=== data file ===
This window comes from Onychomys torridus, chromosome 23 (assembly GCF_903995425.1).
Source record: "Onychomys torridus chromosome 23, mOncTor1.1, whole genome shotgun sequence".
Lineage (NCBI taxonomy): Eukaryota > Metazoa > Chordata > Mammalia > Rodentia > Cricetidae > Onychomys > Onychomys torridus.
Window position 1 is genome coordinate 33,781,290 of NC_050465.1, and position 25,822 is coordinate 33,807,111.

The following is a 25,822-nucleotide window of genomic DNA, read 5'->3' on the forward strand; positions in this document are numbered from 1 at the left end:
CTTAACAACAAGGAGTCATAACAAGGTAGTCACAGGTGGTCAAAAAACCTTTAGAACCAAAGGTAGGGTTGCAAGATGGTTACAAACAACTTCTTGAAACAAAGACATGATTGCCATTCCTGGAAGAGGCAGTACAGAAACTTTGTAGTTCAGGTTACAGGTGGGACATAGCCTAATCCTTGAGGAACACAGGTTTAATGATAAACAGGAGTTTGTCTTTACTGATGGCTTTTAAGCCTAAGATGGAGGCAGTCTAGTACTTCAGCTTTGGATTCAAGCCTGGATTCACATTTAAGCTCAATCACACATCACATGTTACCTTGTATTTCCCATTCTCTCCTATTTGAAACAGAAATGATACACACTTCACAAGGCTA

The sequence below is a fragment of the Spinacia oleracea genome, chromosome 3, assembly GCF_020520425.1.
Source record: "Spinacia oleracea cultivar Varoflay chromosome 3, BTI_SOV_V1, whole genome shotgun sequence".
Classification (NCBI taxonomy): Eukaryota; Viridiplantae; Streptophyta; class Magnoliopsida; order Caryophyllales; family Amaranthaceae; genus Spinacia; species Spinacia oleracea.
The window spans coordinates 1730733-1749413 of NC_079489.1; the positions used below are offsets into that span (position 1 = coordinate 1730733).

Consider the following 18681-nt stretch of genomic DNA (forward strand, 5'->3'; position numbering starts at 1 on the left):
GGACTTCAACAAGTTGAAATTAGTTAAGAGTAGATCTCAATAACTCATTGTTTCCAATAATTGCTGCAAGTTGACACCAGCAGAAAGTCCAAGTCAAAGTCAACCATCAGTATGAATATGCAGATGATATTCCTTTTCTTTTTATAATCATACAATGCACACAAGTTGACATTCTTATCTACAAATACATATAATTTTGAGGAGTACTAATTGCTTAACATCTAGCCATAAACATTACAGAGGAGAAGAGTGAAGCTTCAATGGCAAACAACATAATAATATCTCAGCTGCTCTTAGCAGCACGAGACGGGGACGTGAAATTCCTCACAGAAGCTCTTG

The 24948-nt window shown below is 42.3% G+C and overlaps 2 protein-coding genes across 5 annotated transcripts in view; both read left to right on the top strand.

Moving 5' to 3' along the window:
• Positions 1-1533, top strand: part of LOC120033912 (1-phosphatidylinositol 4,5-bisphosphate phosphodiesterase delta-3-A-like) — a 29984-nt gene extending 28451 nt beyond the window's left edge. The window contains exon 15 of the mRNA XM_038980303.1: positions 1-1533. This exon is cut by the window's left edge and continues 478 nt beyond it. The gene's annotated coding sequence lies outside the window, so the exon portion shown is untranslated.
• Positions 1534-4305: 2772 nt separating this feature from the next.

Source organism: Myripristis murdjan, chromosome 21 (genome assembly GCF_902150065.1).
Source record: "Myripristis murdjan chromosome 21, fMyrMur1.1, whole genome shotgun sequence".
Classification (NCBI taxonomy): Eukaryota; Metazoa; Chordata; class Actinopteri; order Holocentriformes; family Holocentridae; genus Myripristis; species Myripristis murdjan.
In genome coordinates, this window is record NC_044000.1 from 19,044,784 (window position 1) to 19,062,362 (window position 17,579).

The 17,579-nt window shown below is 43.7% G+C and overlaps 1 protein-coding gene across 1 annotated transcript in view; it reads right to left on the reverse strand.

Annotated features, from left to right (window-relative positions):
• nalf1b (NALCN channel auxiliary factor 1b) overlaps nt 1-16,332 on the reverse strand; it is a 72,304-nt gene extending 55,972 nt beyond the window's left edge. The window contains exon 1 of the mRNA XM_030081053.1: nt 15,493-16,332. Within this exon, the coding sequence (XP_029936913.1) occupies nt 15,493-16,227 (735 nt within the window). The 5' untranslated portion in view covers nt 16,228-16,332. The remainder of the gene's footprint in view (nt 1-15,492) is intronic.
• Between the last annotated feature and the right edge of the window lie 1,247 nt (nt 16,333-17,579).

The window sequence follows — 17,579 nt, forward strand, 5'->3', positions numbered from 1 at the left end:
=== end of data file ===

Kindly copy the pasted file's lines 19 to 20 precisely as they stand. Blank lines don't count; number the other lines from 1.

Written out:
Classification (NCBI taxonomy): Eukaryota; Metazoa; Chordata; class Actinopteri; order Holocentriformes; family Holocentridae; genus Myripristis; species Myripristis murdjan.
In genome coordinates, this window is record NC_044000.1 from 19,044,784 (window position 1) to 19,062,362 (window position 17,579).